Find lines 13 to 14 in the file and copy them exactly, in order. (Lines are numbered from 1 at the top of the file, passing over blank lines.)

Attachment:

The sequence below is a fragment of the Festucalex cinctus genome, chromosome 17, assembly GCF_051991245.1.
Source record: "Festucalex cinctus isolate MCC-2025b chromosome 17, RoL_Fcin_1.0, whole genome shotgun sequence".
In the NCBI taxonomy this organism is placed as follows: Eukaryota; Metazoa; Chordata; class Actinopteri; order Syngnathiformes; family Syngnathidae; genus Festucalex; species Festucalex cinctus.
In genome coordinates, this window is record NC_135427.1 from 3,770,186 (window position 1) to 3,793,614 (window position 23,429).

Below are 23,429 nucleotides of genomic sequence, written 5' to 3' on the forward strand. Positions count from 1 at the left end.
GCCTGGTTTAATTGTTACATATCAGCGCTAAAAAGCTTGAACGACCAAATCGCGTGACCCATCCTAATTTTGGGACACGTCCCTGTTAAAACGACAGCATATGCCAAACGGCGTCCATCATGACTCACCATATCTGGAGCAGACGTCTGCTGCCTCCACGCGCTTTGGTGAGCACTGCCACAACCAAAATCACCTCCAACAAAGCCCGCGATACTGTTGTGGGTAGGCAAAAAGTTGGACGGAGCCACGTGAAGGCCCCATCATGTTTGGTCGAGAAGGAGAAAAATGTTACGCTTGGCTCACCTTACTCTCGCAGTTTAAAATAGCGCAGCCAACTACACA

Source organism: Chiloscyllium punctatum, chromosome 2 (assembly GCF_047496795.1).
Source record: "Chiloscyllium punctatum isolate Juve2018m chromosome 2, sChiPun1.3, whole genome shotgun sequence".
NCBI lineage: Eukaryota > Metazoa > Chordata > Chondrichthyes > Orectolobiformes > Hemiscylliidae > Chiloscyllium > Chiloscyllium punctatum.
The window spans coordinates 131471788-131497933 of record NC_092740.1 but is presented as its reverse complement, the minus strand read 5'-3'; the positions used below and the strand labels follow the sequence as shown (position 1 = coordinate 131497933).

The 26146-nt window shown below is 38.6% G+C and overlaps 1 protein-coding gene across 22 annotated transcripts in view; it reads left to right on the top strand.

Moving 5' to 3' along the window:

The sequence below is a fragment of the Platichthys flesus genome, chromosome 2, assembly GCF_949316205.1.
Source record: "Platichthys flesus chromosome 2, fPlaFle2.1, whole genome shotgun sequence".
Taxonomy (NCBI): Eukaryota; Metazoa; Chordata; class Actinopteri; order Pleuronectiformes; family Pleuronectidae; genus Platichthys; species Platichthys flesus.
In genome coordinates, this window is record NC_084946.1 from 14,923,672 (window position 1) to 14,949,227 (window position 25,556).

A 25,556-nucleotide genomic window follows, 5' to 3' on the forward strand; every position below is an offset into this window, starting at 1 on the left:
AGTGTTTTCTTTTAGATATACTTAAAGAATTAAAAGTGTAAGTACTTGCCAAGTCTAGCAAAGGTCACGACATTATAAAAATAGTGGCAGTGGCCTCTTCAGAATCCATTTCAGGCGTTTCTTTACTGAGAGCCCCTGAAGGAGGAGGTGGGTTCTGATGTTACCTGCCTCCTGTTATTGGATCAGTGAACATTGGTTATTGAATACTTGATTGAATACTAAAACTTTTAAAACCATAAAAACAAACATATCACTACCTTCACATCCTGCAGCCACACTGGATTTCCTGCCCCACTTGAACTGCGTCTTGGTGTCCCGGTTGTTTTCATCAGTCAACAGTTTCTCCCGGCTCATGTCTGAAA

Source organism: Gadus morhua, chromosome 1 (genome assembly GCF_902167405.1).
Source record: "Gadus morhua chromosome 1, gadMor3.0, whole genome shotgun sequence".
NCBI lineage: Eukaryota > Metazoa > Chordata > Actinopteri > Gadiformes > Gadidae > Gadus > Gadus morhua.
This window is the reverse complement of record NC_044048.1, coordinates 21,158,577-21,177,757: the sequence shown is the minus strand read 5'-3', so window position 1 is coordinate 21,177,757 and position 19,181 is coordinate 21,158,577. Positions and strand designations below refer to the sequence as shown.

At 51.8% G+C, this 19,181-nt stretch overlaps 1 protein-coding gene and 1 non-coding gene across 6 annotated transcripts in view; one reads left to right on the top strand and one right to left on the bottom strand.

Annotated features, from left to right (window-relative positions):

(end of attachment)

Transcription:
The sequence below is a fragment of the Platichthys flesus genome, chromosome 2, assembly GCF_949316205.1.
Source record: "Platichthys flesus chromosome 2, fPlaFle2.1, whole genome shotgun sequence".